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I have the following program:

#include <iostream>

struct X
    int a;
    float b;
} x[10], *p1, *p2;

int main(int argc, char *argv[])
    p1 = &x[1];
    p2 = &x[5];

    int i = p2 - p1;

    std::cout << i << std::endl;

I can visualize X's layout in memory, 10 boxes containing an int and a float, p1 will point at the beginning of the second box (x[1]) and p2 pointing at the beginning of the 6th box (x[5]):

   X   0   1  2  3  4  5  6  7  8  9
    b  |__|__|__|__|__|__|__|__|__|__|
    a  |__|__|__|__|__|__|__|__|__|__|
          |           |    
          |           | 
          p1          p2

Is my drawing correct ? If so why is the result of i 4 ?
Having some difficulties understanding subtraction of two addresses ?

share|improve this question
You tagged this question c, but you use cout in your example, which is C++ instead. Which are you using? –  Daniel Pryden Dec 2 '11 at 13:40
Yeah, I guess its a C question, but I used cout for simplicity I guess. –  vBx Dec 2 '11 at 13:43
@DanielPryden It won't make a difference in the answer, will it? –  Szabolcs Dec 2 '11 at 13:43
@DanielPryden: It seems like code is written in MSVS. Sadly, people starting from there usually think that they program in "Visual C++" language. I've added C++ tag, but left C tag as well, because I feel like memory layout of structures covered in question applies to both. –  user405725 Dec 2 '11 at 13:44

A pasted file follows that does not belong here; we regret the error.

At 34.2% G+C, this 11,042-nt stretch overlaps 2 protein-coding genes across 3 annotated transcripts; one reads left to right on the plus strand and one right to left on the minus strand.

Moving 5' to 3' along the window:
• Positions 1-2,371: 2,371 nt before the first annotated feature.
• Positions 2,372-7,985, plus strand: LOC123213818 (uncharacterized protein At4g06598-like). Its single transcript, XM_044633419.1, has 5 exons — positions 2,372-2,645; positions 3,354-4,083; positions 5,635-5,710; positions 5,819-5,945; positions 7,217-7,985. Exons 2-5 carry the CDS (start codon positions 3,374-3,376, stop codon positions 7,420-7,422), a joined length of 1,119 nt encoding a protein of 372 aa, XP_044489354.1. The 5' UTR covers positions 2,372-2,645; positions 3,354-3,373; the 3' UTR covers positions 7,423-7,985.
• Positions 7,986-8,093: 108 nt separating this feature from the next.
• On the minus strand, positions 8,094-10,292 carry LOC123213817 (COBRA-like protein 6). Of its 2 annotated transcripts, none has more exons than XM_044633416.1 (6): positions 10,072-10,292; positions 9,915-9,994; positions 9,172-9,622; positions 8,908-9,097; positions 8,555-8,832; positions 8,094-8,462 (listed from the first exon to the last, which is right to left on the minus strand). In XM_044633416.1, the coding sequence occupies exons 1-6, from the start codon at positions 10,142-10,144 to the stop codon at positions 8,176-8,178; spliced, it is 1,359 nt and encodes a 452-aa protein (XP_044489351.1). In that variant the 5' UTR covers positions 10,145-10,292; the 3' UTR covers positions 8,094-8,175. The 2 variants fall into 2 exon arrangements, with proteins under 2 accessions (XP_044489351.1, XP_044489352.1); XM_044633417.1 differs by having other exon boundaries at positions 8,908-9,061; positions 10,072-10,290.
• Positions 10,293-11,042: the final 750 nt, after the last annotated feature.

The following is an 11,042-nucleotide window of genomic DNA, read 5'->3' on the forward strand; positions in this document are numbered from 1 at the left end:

pointer arithmetic is done in units of the pointer type, not in units of bytes (so in this case there's 4 ints between the 2 addresses) –  nos Dec 2 '11 at 22:55

1 Answer 1

up vote 21 down vote accepted

This is how pointer arithmetic works. Consider:

p1 = (x*)100;   // invalid memory address, just an example!
p2 = p1 + 1; 

At this point, p2 will not have the value 101, but rather 100 + sizeof(x) (which let's say is 8, so 108). It has been incremented not by one, but by one multiple of sizeof(x)! Conversely, subtracting an integer from a pointer actually subtracts multiples of sizeof(the pointed to type).

So now if you do int diff = p2 - p1, you would certainly expect to get 1 back, not 8! Otherwise, subtracting the number you just added would not yield the original value. Therefore, subtracting one pointer from another yields not the difference in memory addresses but the number of elements between the two pointers.

Moreover, the standard mandates that pointer subtraction is meaningless unless the two pointers point to elements in the same array (more correctly, it's undefined behavior and you are also allowed to use a pointer to "one past the last element" even if there is no such object there).

Finally, what if the compiler does not know the size of the pointed to type (i.e. the pointers are void*)? In this case, pointer arithmetic is not allowed at all. For example:

void* p = 100;
void* x = p + 1; // does not compile¹

¹ Some compilers may provide pointer arithmetic on void* as an extension to the language specification. In this case this statement can indeed compile and the result would depend on the specification of said extension (e.g. gcc would end up with the value 101).

share|improve this answer
+1 Nice explanation –  vBx Dec 2 '11 at 13:51
Nice explanation, but your example will compile, albeit with warnings as-is. What I believe is specifically prohibited is adding two pointers, i.e. if you tried to add p and x after that. –  Dan Fego Dec 2 '11 at 13:54
@DanFego: Thank you for catching this and allowing me to learn something new (I am not very experienced in C, as in "some of the finer points of where C and C++ differ"). I have updated the answer with an explanation of what happens here. –  Jon Dec 2 '11 at 14:10
Actually, pointer substraction is meaningless unless the two pointers point to elements in the same declared object, that need not be an array. They can also be, for example, pointers to elements to the same structure. –  rodrigo Dec 2 '11 at 15:05
pointer arithmetic on void* is a gcc extension. It is not allowed in either C89 or C99. –  pmg Dec 2 '11 at 15:18

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